160]/2 – (3600) - (20 x 40)/2 = \$6400 - \$3600 - \$400 = \$2400 (this is calculated
by measuring the area under the entire Type B demand curve up to 160 units
of output and then subtracting areas A and C from it). Because of this, any
other package offered to Type B consumers has to offer them at least this
same amount of consumer surplus, or else they will not select it. Therefore, if
the monopolist wishes to get Type B consumers to purchase 160 units of
output, the maximum it can charge is \$4000 (i.e., the total willingness to pay
under the Type B demand curve, minus the consumer surplus they need to be
given). The two packages are, therefore, 120 units at \$3600 and 160 units at
\$4000.
(c) The consumer surplus the Type B consumer would get, as calculated
above, would be \$2400.
(d) By offering the Type A customers a somewhat lower quantity in the Type
A take-it-or-leave-it package, the monopolist will make less profit off each
Type A consumer. However, this will also mean that each Type B
consumer would get less consumer surplus by choosing to consume the
Type A package (it becomes less attractive to Type B consumers). As a
result, it is possible to charge more to Type B consumers for the “Type B”
package. What is gained on Type B consumers will, up to a point, more
than compensate for the losses on Type A consumers.
Let’s try these different alternatives (i.e., 40, 60, 90 and 120) in order and
calculate the results. If the monopolist were to sell a quantity of 40 to Type A
consumers, Type A consumers would be willing to pay [(3600 – (40 x 80)/2] =
\$2000. However, Type B consumers could decide to consume this “Type A”
package once it is offered on the market. If they did they would gain
consumer surplus of [(6400 – 2000 – (60 x 120)/2] = \$800. Because of this, any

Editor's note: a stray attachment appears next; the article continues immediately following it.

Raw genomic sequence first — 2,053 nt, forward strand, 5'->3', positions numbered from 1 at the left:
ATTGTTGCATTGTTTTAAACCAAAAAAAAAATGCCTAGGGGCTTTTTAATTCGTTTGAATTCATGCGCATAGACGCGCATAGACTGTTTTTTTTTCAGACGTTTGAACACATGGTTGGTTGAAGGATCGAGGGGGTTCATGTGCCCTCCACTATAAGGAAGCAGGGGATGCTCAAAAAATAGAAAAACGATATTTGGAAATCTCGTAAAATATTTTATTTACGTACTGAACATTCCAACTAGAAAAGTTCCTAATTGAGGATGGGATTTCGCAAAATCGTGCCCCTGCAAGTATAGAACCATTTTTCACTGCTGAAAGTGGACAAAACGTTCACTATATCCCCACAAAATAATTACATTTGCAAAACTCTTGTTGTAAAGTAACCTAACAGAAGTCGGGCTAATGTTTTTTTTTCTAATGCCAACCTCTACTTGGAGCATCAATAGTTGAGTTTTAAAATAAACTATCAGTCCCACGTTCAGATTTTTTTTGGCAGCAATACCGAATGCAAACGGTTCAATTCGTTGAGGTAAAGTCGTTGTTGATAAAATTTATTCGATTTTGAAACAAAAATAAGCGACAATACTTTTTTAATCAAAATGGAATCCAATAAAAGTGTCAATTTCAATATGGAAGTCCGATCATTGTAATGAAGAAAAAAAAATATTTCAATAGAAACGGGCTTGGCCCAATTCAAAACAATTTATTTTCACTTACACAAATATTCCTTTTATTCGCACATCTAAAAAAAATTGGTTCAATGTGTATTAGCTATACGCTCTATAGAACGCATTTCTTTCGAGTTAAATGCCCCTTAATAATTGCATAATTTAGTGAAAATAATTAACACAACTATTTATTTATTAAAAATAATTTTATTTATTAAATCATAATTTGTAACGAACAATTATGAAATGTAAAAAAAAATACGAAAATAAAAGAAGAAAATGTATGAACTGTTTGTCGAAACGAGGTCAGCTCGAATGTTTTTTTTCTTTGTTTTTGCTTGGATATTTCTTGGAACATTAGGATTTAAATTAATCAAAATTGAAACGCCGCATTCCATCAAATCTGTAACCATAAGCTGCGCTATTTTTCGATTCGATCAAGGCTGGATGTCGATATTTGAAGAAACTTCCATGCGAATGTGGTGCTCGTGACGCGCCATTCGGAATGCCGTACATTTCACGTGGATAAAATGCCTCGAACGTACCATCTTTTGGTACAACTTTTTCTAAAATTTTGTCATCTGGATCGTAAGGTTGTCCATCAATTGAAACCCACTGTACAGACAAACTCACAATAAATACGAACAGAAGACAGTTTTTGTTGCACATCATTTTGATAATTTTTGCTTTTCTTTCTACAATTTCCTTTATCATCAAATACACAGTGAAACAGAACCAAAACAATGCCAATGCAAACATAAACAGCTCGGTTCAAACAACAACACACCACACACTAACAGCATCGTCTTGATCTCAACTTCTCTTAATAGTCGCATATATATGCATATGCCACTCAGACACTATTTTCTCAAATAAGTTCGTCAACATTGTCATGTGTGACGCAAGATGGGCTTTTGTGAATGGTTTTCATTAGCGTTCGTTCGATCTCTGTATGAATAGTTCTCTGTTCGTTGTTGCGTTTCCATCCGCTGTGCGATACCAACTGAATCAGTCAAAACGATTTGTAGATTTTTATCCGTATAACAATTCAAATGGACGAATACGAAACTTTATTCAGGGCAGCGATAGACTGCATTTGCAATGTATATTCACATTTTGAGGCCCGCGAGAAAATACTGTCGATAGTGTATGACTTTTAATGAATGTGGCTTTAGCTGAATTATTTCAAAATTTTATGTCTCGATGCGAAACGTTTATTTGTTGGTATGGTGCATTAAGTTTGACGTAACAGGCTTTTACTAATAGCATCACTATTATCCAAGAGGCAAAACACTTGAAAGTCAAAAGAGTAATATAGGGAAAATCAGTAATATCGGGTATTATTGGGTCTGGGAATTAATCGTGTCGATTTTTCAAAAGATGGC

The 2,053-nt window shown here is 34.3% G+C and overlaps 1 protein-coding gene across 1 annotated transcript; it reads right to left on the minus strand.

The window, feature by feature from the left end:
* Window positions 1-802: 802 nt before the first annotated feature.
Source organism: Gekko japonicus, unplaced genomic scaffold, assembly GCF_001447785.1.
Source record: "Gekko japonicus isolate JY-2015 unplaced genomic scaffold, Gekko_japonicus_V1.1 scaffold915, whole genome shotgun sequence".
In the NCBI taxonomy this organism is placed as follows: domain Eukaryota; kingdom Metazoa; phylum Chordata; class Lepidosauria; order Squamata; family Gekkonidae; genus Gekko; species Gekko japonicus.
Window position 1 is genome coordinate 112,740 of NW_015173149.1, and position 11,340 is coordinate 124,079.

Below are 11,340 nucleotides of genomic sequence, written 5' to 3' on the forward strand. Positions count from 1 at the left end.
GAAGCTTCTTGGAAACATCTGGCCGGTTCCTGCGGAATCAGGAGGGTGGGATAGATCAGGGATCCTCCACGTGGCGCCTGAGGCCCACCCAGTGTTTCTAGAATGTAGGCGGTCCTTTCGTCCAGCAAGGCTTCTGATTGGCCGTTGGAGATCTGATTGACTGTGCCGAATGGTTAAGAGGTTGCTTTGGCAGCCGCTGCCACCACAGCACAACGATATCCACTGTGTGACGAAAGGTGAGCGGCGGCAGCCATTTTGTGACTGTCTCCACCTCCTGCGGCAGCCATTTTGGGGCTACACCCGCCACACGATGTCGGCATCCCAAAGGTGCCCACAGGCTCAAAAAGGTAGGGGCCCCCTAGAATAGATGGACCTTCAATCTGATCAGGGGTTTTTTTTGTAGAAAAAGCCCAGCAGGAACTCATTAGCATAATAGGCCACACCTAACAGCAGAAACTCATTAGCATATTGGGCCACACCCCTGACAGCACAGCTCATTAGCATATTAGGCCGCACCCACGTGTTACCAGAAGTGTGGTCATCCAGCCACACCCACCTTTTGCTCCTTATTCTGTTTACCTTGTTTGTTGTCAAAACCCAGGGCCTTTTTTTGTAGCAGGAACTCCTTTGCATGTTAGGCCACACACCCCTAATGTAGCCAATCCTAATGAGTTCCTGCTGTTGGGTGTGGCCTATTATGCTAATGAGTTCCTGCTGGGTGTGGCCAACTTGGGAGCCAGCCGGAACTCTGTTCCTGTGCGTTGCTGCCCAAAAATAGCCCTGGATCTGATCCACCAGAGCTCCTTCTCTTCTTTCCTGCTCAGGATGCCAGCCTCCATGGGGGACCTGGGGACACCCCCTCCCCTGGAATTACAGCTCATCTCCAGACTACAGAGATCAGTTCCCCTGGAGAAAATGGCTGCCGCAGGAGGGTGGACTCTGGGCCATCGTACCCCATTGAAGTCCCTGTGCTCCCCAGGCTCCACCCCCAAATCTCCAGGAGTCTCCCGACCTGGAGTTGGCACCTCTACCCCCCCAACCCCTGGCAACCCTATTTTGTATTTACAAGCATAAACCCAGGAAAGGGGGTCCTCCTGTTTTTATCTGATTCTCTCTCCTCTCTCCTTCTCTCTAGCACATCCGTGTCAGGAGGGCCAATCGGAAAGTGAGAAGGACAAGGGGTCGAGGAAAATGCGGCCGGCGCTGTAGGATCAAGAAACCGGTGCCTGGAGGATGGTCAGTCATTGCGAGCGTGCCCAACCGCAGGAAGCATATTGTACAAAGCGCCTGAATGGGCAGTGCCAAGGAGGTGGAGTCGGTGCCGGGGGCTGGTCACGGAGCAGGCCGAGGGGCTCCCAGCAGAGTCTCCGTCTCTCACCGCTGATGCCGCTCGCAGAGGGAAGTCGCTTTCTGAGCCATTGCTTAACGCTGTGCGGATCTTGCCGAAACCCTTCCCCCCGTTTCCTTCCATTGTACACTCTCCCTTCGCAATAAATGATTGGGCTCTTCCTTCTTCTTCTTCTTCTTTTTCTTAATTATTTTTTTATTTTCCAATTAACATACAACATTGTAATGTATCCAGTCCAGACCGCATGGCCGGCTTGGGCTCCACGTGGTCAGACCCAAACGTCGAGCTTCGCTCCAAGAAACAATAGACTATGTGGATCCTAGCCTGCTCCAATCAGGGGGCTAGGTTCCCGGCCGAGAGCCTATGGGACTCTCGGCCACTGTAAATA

other package offered to Type B consumers has to offer them at least this
same amount of consumer surplus, or else they will not select it. Therefore, if
the monopolist wishes to get Type B consumers to purchase 160 units of
output, the maximum it can charge is 6400 – 800 = \$5600 (i.e., the total
willingness to pay under the Type B demand curve, minus the consumer
surplus they need to be given). The monopolist would make profit of: \$2000
+ \$5600 = \$7600.
If the monopolist were to sell a quantity of 60 to Type A consumers, Type A
consumers would be willing to pay [(3600 – (30 x 60)/2] = \$2700. However,
Type B consumers could decide to consume this “Type A” package once it is
offered on the market. If they did they would gain consumer surplus of
[(6400 – 2700 – (50 x 100)/2] = \$1200. Because of this, any other package
offered to Type B consumers has to offer them at least this same amount of
consumer surplus, or else they will not select it. Therefore, if the monopolist
wishes to get Type B consumers to purchase 160 units of output, the
maximum it can charge is 6400 – 1200 = \$5200 (i.e., the total willingness to
pay under the Type B demand curve, minus the consumer surplus they need
to be given). The monopolist would make profit of: \$2700 + \$5200 = \$7900.
If the monopolist were to sell a quantity of 90 to Type A consumers, Type A
consumers would be willing to pay [(3600 – (15 x 30)/2] = \$3375. However,